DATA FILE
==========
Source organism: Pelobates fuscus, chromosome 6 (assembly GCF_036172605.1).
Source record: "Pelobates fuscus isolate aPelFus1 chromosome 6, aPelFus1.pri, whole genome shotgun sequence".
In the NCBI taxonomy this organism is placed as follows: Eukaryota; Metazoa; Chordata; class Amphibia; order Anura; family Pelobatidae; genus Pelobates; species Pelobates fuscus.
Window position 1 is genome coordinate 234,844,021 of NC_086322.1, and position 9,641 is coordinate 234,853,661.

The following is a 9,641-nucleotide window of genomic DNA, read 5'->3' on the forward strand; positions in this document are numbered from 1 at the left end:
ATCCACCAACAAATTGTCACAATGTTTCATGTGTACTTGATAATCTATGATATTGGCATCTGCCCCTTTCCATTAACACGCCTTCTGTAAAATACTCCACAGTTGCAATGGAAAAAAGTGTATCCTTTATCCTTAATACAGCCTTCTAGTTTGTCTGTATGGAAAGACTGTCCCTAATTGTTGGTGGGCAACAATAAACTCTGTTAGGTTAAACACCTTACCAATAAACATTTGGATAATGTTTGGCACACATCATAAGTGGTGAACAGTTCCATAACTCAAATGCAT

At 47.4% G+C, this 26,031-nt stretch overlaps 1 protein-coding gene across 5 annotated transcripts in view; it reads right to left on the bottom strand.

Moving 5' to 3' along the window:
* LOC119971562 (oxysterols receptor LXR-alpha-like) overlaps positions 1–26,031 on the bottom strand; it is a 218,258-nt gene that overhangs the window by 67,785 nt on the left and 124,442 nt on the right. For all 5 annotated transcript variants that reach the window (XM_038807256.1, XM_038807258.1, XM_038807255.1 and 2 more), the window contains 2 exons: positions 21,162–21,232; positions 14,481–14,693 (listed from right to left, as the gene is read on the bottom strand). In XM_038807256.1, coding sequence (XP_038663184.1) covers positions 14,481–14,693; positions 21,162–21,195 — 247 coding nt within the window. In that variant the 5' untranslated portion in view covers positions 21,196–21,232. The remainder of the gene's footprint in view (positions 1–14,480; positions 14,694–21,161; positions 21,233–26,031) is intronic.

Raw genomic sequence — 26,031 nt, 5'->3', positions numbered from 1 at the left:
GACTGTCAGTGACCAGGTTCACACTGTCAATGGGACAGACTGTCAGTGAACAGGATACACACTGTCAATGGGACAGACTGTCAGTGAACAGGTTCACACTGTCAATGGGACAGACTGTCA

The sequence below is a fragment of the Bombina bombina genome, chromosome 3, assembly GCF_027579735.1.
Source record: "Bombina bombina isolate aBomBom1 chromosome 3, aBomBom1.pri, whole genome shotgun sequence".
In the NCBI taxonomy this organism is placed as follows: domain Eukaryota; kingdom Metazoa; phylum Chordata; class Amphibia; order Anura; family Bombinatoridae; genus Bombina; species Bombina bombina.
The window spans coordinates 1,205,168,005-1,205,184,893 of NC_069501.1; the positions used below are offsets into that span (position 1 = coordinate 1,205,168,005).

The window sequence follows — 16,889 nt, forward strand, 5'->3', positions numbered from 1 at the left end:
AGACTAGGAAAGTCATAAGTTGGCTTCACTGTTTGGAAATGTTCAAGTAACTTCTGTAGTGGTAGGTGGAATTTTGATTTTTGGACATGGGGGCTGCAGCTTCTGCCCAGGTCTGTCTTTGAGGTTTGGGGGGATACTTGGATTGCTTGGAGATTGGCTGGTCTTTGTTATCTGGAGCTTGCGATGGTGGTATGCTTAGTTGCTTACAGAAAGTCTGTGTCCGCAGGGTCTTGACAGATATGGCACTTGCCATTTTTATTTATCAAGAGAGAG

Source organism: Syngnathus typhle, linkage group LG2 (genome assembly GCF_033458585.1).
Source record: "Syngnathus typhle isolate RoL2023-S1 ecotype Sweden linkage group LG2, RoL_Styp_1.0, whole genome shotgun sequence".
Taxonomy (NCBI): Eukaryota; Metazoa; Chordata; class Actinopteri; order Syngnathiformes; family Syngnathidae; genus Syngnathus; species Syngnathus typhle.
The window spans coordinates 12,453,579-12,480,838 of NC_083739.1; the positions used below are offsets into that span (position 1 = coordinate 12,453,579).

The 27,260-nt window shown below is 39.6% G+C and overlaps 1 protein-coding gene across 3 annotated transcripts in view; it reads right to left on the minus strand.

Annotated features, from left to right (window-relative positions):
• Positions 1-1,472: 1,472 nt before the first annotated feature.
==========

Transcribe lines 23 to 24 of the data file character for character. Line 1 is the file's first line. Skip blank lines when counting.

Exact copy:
Annotated features, from left to right (window-relative positions):
• Positions 1-1,472: 1,472 nt before the first annotated feature.